Paul Ubana Jones – Kumeu Live, 8 April 2023: Concert Review

Paul Ubana Jones

Paul Ubana Jones is a genuine World Music artist and that was showcased to stunning effect in the art gallery parlour lounge that is Kumeu Live.

Born and raised in Britain to a Nigerian father and a Yorkshire mother. He speaks with a London accent. Caught the explosive Sixties scene when the centre of music resided there. Saw Hendrix and the others as a teen. He gained a musical scholarship and studies included classical music, along with his playing of guitar and cello.

Crucially he would have been in the vicinity of other innovative touchstone guitar virtuosos. Richard Thompson, Peter Green, Davey Graham, Jimmy Page in his folkie jacket. This informs his multi-personality guitar style.

Before becoming a resident in New Zealand, he was resident in Switzerland by marriage. Performed extensively in clubs, academies and festivals, including the famous Nyon one which I have also experienced.

Paul Ubana Jones

The only other time I have heard him live prior was at the 40th anniversary tribute to the Band, at the Aotea Centre in 2016. Garth Hudson and producer John Simon were there, along with some stellar local musicians. The vocal performances were erratic and a little under-rehearsed, but Jones was clearly the best of the locals.

Opens with He is My Brother, and he has a husky cigarette-tempered blues voice. A nice rich folk blues tone from the acoustic guitar, and he plays multiple parts.

Afterwards I am shown that it’s a Taylor 914CE Sinker Redwood. An amazing sound from it.

Who We Are incorporates percussive clicks along with the main melody line. Even though I’m only 3 metres away I can’t see how this is done, but it must involve thumb and fore-finger. The sound is folk americana mixed with some Mali desert blues and deep Congo rhythms.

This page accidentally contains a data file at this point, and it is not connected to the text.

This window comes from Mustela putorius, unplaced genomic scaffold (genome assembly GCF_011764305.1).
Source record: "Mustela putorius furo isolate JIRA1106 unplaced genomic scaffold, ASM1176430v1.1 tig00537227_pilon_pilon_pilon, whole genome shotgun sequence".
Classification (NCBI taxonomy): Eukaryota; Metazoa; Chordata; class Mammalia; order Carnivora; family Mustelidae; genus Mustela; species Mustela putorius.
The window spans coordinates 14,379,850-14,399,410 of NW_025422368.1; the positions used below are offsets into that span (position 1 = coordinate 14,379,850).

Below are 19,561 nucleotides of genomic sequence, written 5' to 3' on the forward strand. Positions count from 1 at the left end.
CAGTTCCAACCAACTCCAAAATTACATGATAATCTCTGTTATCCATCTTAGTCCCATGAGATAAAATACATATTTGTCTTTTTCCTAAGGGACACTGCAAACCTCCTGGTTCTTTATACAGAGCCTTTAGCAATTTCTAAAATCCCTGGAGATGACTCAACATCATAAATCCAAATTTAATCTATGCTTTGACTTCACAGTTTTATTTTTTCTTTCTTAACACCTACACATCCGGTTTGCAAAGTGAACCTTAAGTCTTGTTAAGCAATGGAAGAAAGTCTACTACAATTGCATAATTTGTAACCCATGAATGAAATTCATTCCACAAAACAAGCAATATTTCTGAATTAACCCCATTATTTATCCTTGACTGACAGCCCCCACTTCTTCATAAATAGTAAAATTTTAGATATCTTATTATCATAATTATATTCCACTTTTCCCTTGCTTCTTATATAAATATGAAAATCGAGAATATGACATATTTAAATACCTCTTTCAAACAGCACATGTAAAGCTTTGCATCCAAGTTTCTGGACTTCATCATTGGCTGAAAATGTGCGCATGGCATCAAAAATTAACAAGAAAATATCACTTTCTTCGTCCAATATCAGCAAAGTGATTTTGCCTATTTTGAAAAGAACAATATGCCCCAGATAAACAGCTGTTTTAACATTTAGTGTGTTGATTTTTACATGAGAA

A couple of stunning Bob Dylan covers.

Paul Ubana Jones

My Back Pages includes one of my favourite lines of poetry. Ahh, but I was so much older then/ I’m much younger than that now. Jones prefaced this performance by stating what a difficult person Dylan is to interact with. And then sings in the same rasp that Dylan has now. But there is more power and range from Jones.

It Takes a Lot to Laugh, It Takes a Train to Cry. Draws on the more rhythmic out-take versions than the folk blues version that made the cut on the classic Highway 61 Revisited album. His guitar takes on Michael Bloomfield (who was a big part of the success of that album) and matches him.

He covers the Beatle’s Norwegian Wood and immerses the sound in Indian sitar and raga tones. The vocal is fraught and Dylanesque. Funny, as this was originally John Lennon aping Dylan, who then went on expand the Beatle’s mind with Fourth Time Around. ‘Round and ‘round she goes.

Fools and Kings is one of his own, which he describes as a lament in B minor. A good showcase for his expressive soul voice. Touching the classic Sixties deep soul sound.

Paul Ubana Jones

Bad Case of the Blues is also a lament. Black ice all around/ Tell me, why am I here? Has the same dread tones as Bobby Bland’s Two Steps From the Blues.

A cover of Bert Jansch’s Fresh as a Sweet Sunday Morning. There are the familiar Eastern raga tones that Jimmy Page also heard. Jone’s guitar sounds like a full band.

So Long Aretha is a tribute to Lady Soul, and the documentary that inspired it must be Amazing Grace. It was aired here at a recent film festival, and like he mentioned Mick Jagger and Charlie Watts are caught listening in. Turned on my little radio and out comes a gospel soul vocal performance.

The Golden Gate has the guitar walking with lightly swinging country blues of a Mississippi John Hurt. A dream vision of salvation.

There are jazz and classical tones interspersed in folk melodies. John Lee Hooker rhythm riffs become mantras.

Paul Ubana Jones

The Bird Without Song. Begins with beautiful Indian melodic tones that sound like Mohan veena. A love-child offspring from a sitar and a guitar, with 20 strings. Jones guitar is a six-string. Rhythmically complex. Gypsy Spanish is also thrown up. Mostly an extended instrumental, and the final guitar sounds like the melody strung through Dylan’s Desolation Row.

The concert ends with the benediction of Rest in my Arms.

A perfect setting to experience Paul Ubana Jones, his big soulful voice and his virtuoso guitar.

Rev Orange Peel